Using lxd snapshots

Lxd with zfs is fast. Very fast.

Yesterday I was testing a package upgrade problem. Purging and re-installing the package was not good enough to reproduce it. So,

1. create a base container

lxc launch ubuntu:xenial lv1

That takes about 2 seconds on my laptop. Next, customize as needed. Due to the point we’re at in the development cycle, I needed to

2. update it to yakkety,

cat > 01proxy << EOF
Acquire::http::Proxy ";;
lxc file push 01proxy lv1/etc/apt/apt.conf.d/
lxc exec lv1 — apt update
lxc exec lv1 — apt -y upgrade
lxc exec lv1 — sed -i 's/xenial/yakkety/g' /etc/apt/sources.list
lxc exec lv1 — apt update
lxc exec lv1 — apt -y upgrade
(And install a few more packages)

lxc stop lv1 –force

3. snapshot that

lxc snapshot lv1

This created snap0 by default, and took less than 0.3 seconds.

lxc info shows the snapshot:

Name: lv1
Architecture: x86_64
Created: 2016/05/06 21:26 UTC
Status: Stopped
Type: persistent
Profiles: default
snap0 (taken at 2016/05/06 23:28 UTC) (stateless)
snap1 (taken at 2016/05/06 23:45 UTC) (stateless)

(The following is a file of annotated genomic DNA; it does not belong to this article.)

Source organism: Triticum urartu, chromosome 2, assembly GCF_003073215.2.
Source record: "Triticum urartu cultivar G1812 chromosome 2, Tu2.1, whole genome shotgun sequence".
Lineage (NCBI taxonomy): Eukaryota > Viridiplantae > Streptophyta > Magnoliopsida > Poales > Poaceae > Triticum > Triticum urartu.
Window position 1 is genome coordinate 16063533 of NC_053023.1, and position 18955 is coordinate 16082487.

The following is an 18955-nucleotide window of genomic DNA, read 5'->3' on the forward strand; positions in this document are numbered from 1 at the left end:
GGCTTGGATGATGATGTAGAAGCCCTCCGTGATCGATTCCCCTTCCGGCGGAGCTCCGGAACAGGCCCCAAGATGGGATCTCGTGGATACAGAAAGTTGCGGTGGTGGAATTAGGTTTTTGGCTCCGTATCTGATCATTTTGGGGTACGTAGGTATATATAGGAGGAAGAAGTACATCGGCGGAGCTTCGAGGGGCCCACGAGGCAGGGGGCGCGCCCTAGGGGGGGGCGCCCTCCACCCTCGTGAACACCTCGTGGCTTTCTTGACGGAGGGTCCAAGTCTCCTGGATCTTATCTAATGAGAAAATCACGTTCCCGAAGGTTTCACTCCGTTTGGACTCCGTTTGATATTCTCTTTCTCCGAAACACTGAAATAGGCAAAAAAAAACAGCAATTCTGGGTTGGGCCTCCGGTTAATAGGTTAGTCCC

Next, every time I wanted to do a test, i created a new container based on the snapshot, and used it

lxc copy lv1/snap0 lv2

which takes less than 0.4 seconds.

In the end I just scripted:

lxc delete lv3 –force
lxc copy lv2/snap0 lv3
for f in *.deb; do lxc file push $f lv3/root/; done
lxc start lv3
lxc exec lv3 bash

So now the iterative cycle consisted of:

vi preinst postinst
tar zcf control.tar.gz control md5sums preinst
ar cr new.deb debian-binary control.tar.gz data.tar.xz

In this way, each iteration was fast enough to not get distracted and forget
what i was doing between cycles. Nice.

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